Sign up for our daily briefing

Make your busy days simpler with Axios AM/PM. Catch up on what's new and why it matters in just 5 minutes.

Please enter a valid email.

Please enter a valid email.

Subscription failed
Thank you for subscribing!

Catch up on coronavirus stories and special reports, curated by Mike Allen everyday

Catch up on coronavirus stories and special reports, curated by Mike Allen everyday

Please enter a valid email.

Please enter a valid email.

Subscription failed
Thank you for subscribing!

Denver news in your inbox

Catch up on the most important stories affecting your hometown with Axios Denver

Please enter a valid email.

Please enter a valid email.

Subscription failed
Thank you for subscribing!

Des Moines news in your inbox

Catch up on the most important stories affecting your hometown with Axios Des Moines

Please enter a valid email.

Please enter a valid email.

Subscription failed
Thank you for subscribing!

Minneapolis-St. Paul news in your inbox

Catch up on the most important stories affecting your hometown with Axios Twin Cities

Please enter a valid email.

Please enter a valid email.

Subscription failed
Thank you for subscribing!

Tampa Bay news in your inbox

Catch up on the most important stories affecting your hometown with Axios Tampa Bay

Please enter a valid email.

Please enter a valid email.

Subscription failed
Thank you for subscribing!

Charlotte news in your inbox

Catch up on the most important stories affecting your hometown with Axios Charlotte

Please enter a valid email.

Please enter a valid email.

Subscription failed
Thank you for subscribing!

Please enter a valid email.

Please enter a valid email.

Subscription failed
Thank you for subscribing!

Port Authority police officers test new scanning technology to detect explosives in New York City. Photo: Eduardo Munoz Alvarez/Getty Images

Los Angeles will be implementing body scanning technology to its mass transit systems, the New York Times reported this week, becoming the first city to do so.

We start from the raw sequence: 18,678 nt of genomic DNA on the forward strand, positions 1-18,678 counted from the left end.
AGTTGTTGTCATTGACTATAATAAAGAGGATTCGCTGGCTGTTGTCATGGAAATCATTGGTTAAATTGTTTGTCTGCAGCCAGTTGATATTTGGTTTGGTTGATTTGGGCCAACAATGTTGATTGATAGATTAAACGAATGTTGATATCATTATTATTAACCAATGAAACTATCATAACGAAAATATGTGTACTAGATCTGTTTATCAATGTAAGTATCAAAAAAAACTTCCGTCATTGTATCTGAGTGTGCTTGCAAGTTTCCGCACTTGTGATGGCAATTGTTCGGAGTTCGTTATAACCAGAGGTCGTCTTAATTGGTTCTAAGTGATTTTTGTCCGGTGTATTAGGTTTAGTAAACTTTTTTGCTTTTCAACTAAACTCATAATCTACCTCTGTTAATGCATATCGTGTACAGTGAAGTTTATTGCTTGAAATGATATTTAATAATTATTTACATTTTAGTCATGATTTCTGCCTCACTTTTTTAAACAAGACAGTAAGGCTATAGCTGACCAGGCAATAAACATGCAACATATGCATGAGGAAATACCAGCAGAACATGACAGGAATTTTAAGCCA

Why it matters: Jay Stanley, senior policy analyst at the American Civil Liberties Union (ACLU), told Axios "the technology revolution that we're seeing in other areas is definitely affecting law enforcement, and all too often these technologies are being deployed without telling — let alone asking — the affected communities."

Facial recognition

Amazon is selling facial recognition technology, called Rekognition, to police departments claiming it helps "identify persons of interest against a collection of millions of faces in real-time," per Wired.

  • Police in Orlando have been using it to run "real-time facial recognition on a network of cameras throughout the city," The Verge reports.

The other side: Georgetown University's Center on Privacy and Technology reported in 2016 that this technology affects more than 117 million American adults, yet "[n]o state has passed a law comprehensively regulating police face recognition." The technology is "out of control" in many cases around the country and will disproportionately affect black citizens.

Body scanners

Chief security and law enforcement officer for the L.A. County Metropolitan Transportation Authority, Alex Wiggins, told the NYT: "We're looking specifically for weapons that have the ability to cause a mass casualty event."

  • Spokesman for the L.A. Metro, Dave Sotero, told the Times that most people "won't even know they're being scanned."

The other side: Stanley told Axios the police "are basically doing a search of you, and you can't do a search of somebody without reasonable suspicion under the Fourth Amendment."

Body cameras